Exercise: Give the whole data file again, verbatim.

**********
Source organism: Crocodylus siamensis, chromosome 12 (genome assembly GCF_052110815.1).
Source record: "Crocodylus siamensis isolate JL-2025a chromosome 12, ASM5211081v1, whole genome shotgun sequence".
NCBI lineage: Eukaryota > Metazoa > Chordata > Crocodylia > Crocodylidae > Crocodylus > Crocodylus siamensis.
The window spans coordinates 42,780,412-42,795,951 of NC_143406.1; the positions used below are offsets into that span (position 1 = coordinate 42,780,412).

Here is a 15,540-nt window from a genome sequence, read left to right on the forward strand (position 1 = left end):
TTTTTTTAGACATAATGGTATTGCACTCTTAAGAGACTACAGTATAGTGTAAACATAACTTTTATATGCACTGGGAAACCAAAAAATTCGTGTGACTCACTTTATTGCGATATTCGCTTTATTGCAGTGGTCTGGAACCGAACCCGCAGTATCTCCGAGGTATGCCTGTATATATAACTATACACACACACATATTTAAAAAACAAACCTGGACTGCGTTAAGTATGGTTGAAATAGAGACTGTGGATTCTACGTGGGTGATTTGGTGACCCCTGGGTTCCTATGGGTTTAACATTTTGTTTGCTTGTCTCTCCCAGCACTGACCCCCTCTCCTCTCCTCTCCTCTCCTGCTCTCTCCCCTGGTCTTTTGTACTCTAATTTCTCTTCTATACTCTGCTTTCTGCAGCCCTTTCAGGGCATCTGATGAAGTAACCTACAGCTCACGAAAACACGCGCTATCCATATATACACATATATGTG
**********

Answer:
Source organism: Crocodylus siamensis, chromosome 12 (genome assembly GCF_052110815.1).
Source record: "Crocodylus siamensis isolate JL-2025a chromosome 12, ASM5211081v1, whole genome shotgun sequence".
NCBI lineage: Eukaryota > Metazoa > Chordata > Crocodylia > Crocodylidae > Crocodylus > Crocodylus siamensis.
The window spans coordinates 42,780,412-42,795,951 of NC_143406.1; the positions used below are offsets into that span (position 1 = coordinate 42,780,412).

Here is a 15,540-nt window from a genome sequence, read left to right on the forward strand (position 1 = left end):
TTTTTTTAGACATAATGGTATTGCACTCTTAAGAGACTACAGTATAGTGTAAACATAACTTTTATATGCACTGGGAAACCAAAAAATTCGTGTGACTCACTTTATTGCGATATTCGCTTTATTGCAGTGGTCTGGAACCGAACCCGCAGTATCTCCGAGGTATGCCTGTATATATAACTATACACACACACATATTTAAAAAACAAACCTGGACTGCGTTAAGTATGGTTGAAATAGAGACTGTGGATTCTACGTGGGTGATTTGGTGACCCCTGGGTTCCTATGGGTTTAACATTTTGTTTGCTTGTCTCTCCCAGCACTGACCCCCTCTCCTCTCCTCTCCTCTCCTGCTCTCTCCCCTGGTCTTTTGTACTCTAATTTCTCTTCTATACTCTGCTTTCTGCAGCCCTTTCAGGGCATCTGATGAAGTAACCTACAGCTCACGAAAACACGCGCTATCCATATATACACATATATGTG